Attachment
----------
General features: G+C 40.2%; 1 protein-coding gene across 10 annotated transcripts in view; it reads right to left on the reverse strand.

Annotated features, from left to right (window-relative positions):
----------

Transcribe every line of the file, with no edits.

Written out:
General features: G+C 40.2%; 1 protein-coding gene across 10 annotated transcripts in view; it reads right to left on the reverse strand.

Annotated features, from left to right (window-relative positions):